How Diversity Provides Leadership Insight ( What We Have In Common, What We Don't) - THE PEER ADVANTAGE

TPA5033 – How Diversity Provides Leadership Insight ( What We Have In Common, What We Don’t)

How Diversity Provides Leadership Insight ( What We Have In Common, What We Don't) - THE PEER ADVANTAGE

This story appeared last night on CBS’ 60 Minutes. Oprah Winfrey did the story. 

One year into Donald Trump’s presidency, Americans remain divided, often unwilling to listen to what the other side has to say. It’s happening in families, among friends and at the workplace. We witnessed that schism first-hand last fall when we went to Grand Rapids, Michigan, and gathered 14 people – seven who voted for Mr. Trump, seven who did not – for a wide-ranging discussion about politics, policy and the president himself. To mark President Trump’s first year in office we decided to repeat the experiment. We never intended to go back to Grand Rapids. But then we learned that, after disagreeing on virtually everything, our group stayed in close touch. Members from opposite sides of the divide actually became friends, organizing outings and talking every day in a private facebook chat group.  All of that made us want to go back.

You should watch the segment on 60 Minutes’ website. I wasn’t intrigued so much by the political banter or debate, but by the fact that 14 people split right down the middle in maintaining very opposite views would continue to engage with each other. The conservative pollster Frank Luntz had assembled the group for CBS. He said, “I was surprised that they stayed together because there was every reason, based on the conversation, that they would pull themselves apart. But what I liked about it is that they came to respect each other, appreciate each other, and live each other’s lives to some degree so that they could empathize. That was a laboratory.”

The Peer Advantage isn’t fiction. It’s real and last night we saw a demonstration of it on a prime time legendary news magazine TV show, 60 Minutes.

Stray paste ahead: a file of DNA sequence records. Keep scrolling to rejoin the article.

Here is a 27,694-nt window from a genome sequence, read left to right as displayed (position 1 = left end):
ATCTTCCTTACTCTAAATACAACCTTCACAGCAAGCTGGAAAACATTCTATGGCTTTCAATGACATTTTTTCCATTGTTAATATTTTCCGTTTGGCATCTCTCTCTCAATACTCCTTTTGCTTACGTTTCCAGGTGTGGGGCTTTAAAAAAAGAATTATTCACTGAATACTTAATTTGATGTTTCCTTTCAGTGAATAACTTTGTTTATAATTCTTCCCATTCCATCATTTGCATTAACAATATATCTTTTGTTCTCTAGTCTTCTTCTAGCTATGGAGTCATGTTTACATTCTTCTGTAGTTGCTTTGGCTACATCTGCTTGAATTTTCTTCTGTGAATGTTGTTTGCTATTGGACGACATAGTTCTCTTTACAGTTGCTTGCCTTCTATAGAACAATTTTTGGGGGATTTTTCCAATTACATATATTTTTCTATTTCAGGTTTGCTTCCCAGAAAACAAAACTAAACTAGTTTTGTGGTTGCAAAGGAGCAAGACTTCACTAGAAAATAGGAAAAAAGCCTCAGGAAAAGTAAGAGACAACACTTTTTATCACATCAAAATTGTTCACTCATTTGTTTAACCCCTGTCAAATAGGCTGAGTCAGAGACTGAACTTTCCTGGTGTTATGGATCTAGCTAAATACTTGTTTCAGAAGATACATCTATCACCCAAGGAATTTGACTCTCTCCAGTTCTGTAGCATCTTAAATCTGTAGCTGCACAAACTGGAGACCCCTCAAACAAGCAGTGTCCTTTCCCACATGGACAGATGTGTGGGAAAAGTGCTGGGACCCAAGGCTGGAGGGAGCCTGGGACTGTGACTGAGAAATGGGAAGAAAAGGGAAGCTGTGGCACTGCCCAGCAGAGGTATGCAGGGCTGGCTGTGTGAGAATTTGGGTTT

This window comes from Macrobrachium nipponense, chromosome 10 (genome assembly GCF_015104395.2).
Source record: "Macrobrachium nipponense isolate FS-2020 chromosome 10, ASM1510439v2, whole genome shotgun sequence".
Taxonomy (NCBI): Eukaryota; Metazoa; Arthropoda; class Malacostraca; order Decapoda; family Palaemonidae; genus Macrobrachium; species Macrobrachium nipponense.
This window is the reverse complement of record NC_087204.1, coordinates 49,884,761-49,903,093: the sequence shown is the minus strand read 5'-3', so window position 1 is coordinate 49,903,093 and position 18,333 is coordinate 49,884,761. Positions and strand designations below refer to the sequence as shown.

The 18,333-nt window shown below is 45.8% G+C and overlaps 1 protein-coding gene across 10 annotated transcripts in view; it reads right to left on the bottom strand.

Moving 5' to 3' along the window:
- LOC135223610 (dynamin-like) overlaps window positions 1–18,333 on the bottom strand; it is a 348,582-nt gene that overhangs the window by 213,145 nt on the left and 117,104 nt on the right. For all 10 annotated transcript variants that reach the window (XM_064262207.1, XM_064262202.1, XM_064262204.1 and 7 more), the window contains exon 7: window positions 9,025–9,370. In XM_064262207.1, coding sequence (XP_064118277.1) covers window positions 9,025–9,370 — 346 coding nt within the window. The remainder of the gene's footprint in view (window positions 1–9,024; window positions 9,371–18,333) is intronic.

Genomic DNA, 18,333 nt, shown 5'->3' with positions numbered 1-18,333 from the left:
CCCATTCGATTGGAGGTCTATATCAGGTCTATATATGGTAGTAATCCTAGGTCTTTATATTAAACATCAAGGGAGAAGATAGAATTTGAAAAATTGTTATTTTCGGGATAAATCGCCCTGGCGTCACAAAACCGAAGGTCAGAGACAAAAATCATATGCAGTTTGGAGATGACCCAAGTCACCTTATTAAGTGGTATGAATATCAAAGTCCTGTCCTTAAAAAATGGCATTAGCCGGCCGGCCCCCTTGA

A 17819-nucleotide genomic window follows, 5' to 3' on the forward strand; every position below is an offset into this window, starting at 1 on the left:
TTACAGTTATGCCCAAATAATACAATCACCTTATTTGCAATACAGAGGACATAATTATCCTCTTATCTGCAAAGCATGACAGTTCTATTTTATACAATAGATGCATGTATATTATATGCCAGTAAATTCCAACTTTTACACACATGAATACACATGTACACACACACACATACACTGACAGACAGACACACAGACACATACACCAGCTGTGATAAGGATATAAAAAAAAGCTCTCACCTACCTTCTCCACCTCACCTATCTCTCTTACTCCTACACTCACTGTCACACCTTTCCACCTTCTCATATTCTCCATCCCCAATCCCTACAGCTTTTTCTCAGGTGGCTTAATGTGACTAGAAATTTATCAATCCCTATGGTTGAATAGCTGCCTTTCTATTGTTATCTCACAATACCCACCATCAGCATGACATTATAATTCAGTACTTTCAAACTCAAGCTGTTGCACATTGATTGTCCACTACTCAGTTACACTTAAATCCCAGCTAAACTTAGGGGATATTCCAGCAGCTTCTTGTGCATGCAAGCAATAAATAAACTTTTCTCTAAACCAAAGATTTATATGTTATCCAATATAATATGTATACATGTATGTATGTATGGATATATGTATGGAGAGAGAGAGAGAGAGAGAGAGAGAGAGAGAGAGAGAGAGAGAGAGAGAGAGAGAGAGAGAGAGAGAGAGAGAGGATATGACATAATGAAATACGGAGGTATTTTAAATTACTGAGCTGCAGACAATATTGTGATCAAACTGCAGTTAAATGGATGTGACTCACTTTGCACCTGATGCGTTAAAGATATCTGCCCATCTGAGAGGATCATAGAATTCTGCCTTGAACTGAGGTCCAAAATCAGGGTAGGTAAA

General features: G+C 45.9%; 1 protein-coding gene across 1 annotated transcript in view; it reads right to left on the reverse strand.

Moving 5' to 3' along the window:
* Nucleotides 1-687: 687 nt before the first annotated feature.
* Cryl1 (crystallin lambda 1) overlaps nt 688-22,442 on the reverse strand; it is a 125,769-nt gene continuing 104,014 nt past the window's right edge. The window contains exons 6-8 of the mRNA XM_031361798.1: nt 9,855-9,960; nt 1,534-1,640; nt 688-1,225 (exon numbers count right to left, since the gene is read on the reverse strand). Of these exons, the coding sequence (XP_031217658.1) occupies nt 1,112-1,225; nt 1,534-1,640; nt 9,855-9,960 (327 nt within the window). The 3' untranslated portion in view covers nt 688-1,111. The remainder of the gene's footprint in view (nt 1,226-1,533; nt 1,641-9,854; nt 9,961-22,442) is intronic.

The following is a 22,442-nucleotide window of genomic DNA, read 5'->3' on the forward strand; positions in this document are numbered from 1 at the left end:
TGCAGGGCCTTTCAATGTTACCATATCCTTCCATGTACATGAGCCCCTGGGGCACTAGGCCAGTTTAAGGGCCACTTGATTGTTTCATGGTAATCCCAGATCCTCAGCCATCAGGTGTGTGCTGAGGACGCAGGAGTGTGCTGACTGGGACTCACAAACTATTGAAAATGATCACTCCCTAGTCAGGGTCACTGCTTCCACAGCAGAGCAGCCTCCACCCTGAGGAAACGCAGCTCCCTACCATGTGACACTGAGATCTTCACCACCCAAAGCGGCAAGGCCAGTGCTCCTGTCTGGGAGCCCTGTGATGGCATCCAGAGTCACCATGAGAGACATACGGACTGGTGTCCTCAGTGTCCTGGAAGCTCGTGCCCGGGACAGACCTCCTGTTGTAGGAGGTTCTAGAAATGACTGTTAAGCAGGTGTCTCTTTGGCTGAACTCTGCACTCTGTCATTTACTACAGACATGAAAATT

Lauren, one of the members of this 14-person group offered this:

I don’t have access to Trump voters outside of this group. In fact, during the election, I pretty much deleted everybody, who believed in the values that Trump espoused. So this group has helped me to understand perspectives that I would not have had access to. And so I’ve been able to take that out to my friends who don’t have access to Trumpers, and they come back and say, “Hey, I really learned a lot.” That’s huge. Because everybody wants to feel understood, but it’s quite a different thing to want to understand. And I think most of us have gotten that out of this.

Business owners and CEO’s can be every bit as jaded as people with strong political positions. We know what we know and mostly, we feel convinced we’re right. But as this – and many other stories – show, being right isn’t the goal. It’s about being understood and understanding. 

What You Don’t Know Will Hurt You

Business leaders hate blind spots. We grow annoyed when something occurs that we knew nothing about. It’s made worse when we find out somebody in our organization knew it but failed to share it. 

Leaders crave information, data, and facts. Because these things fuel our ability to make wiser decisions. And business leaders – perhaps more than the average person – hate being fooled, or getting it wrong because we didn’t see it correctly (or because we didn’t see the whole thing). Many of us are comfortable if we make a mistake because we were trying something new or innovative. But we can’t stand to be defeated by a lack of information, or a lack of insight – things we mostly feel could have been avoided, but weren’t. 

Why then do you continue to live with your assumptions as though they’re facts?

Why do you press on with the same thoughts, ideas, and perceptions when you’ve neglected to really put them to the test?

Like Lauren, many of us have shut off all opposing viewpoints. We’ve surrounded ourselves only by people who are just like us. We say we don’t want a bunch of “yes men” around us, but that’s exactly what we’ve done. Maybe not intentionally, but that’s been the outcome of our actions and behaviors over the course of time. We didn’t see it coming. We never sensed it was happening. And maybe today – you still don’t know it. That’s even worse. Not knowing. 

How can one person be so staunchly in favor of something that somebody else can so staunchly oppose? Because they think differently based on their experiences, insights, and opinions. They understand the issue differently. 

In business, we’re not concerned at all with imposing our viewpoints on others. In politics, that seems to be the only goal. That gives us a big advantage – The Peer Advantage.